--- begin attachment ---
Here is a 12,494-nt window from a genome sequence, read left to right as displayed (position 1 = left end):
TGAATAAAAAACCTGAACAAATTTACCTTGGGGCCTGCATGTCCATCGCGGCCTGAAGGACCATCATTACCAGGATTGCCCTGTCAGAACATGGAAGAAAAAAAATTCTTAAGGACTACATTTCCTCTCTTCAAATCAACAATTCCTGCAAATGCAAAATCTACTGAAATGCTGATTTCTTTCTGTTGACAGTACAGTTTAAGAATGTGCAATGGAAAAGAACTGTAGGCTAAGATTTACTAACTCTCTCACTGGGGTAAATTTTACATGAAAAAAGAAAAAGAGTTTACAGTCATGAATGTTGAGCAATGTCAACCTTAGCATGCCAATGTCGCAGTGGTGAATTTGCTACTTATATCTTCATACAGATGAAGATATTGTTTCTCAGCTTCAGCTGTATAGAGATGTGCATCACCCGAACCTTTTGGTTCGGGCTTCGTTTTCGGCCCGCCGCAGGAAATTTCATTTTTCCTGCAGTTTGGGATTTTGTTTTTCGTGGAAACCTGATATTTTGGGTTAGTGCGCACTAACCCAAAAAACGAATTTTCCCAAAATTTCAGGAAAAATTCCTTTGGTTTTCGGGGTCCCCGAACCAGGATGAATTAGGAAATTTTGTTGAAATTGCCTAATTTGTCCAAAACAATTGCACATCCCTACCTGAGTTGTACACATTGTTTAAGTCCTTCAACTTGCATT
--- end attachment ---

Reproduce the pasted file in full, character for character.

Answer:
Here is a 12,494-nt window from a genome sequence, read left to right as displayed (position 1 = left end):
TGAATAAAAAACCTGAACAAATTTACCTTGGGGCCTGCATGTCCATCGCGGCCTGAAGGACCATCATTACCAGGATTGCCCTGTCAGAACATGGAAGAAAAAAAATTCTTAAGGACTACATTTCCTCTCTTCAAATCAACAATTCCTGCAAATGCAAAATCTACTGAAATGCTGATTTCTTTCTGTTGACAGTACAGTTTAAGAATGTGCAATGGAAAAGAACTGTAGGCTAAGATTTACTAACTCTCTCACTGGGGTAAATTTTACATGAAAAAAGAAAAAGAGTTTACAGTCATGAATGTTGAGCAATGTCAACCTTAGCATGCCAATGTCGCAGTGGTGAATTTGCTACTTATATCTTCATACAGATGAAGATATTGTTTCTCAGCTTCAGCTGTATAGAGATGTGCATCACCCGAACCTTTTGGTTCGGGCTTCGTTTTCGGCCCGCCGCAGGAAATTTCATTTTTCCTGCAGTTTGGGATTTTGTTTTTCGTGGAAACCTGATATTTTGGGTTAGTGCGCACTAACCCAAAAAACGAATTTTCCCAAAATTTCAGGAAAAATTCCTTTGGTTTTCGGGGTCCCCGAACCAGGATGAATTAGGAAATTTTGTTGAAATTGCCTAATTTGTCCAAAACAATTGCACATCCCTACCTGAGTTGTACACATTGTTTAAGTCCTTCAACTTGCATT